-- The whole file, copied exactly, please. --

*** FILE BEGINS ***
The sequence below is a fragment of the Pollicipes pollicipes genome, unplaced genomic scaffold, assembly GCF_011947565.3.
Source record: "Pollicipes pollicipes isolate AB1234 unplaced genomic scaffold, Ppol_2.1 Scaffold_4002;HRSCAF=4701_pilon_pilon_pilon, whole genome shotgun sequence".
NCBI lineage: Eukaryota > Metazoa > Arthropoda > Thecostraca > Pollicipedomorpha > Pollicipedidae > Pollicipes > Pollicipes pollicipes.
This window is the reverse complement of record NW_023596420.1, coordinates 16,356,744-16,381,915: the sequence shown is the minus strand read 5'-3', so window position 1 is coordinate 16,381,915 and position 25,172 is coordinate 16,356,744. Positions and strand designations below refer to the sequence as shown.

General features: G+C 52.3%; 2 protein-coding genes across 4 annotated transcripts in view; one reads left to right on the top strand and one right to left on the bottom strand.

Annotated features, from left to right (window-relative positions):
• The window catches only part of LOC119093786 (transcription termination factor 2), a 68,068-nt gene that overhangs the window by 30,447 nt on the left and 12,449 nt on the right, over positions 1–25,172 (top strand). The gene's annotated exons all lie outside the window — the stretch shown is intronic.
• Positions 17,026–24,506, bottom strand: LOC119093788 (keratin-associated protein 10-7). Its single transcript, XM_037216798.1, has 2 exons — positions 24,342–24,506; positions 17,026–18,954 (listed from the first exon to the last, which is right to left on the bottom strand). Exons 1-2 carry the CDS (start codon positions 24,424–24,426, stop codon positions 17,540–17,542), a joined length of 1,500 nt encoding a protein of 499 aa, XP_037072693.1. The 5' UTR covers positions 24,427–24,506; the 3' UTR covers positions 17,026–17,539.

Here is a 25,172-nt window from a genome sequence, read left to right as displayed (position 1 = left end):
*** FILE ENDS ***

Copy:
The sequence below is a fragment of the Pollicipes pollicipes genome, unplaced genomic scaffold, assembly GCF_011947565.3.
Source record: "Pollicipes pollicipes isolate AB1234 unplaced genomic scaffold, Ppol_2.1 Scaffold_4002;HRSCAF=4701_pilon_pilon_pilon, whole genome shotgun sequence".
NCBI lineage: Eukaryota > Metazoa > Arthropoda > Thecostraca > Pollicipedomorpha > Pollicipedidae > Pollicipes > Pollicipes pollicipes.
This window is the reverse complement of record NW_023596420.1, coordinates 16,356,744-16,381,915: the sequence shown is the minus strand read 5'-3', so window position 1 is coordinate 16,381,915 and position 25,172 is coordinate 16,356,744. Positions and strand designations below refer to the sequence as shown.

General features: G+C 52.3%; 2 protein-coding genes across 4 annotated transcripts in view; one reads left to right on the top strand and one right to left on the bottom strand.

Annotated features, from left to right (window-relative positions):
• The window catches only part of LOC119093786 (transcription termination factor 2), a 68,068-nt gene that overhangs the window by 30,447 nt on the left and 12,449 nt on the right, over positions 1–25,172 (top strand). The gene's annotated exons all lie outside the window — the stretch shown is intronic.
• Positions 17,026–24,506, bottom strand: LOC119093788 (keratin-associated protein 10-7). Its single transcript, XM_037216798.1, has 2 exons — positions 24,342–24,506; positions 17,026–18,954 (listed from the first exon to the last, which is right to left on the bottom strand). Exons 1-2 carry the CDS (start codon positions 24,424–24,426, stop codon positions 17,540–17,542), a joined length of 1,500 nt encoding a protein of 499 aa, XP_037072693.1. The 5' UTR covers positions 24,427–24,506; the 3' UTR covers positions 17,026–17,539.

Here is a 25,172-nt window from a genome sequence, read left to right as displayed (position 1 = left end):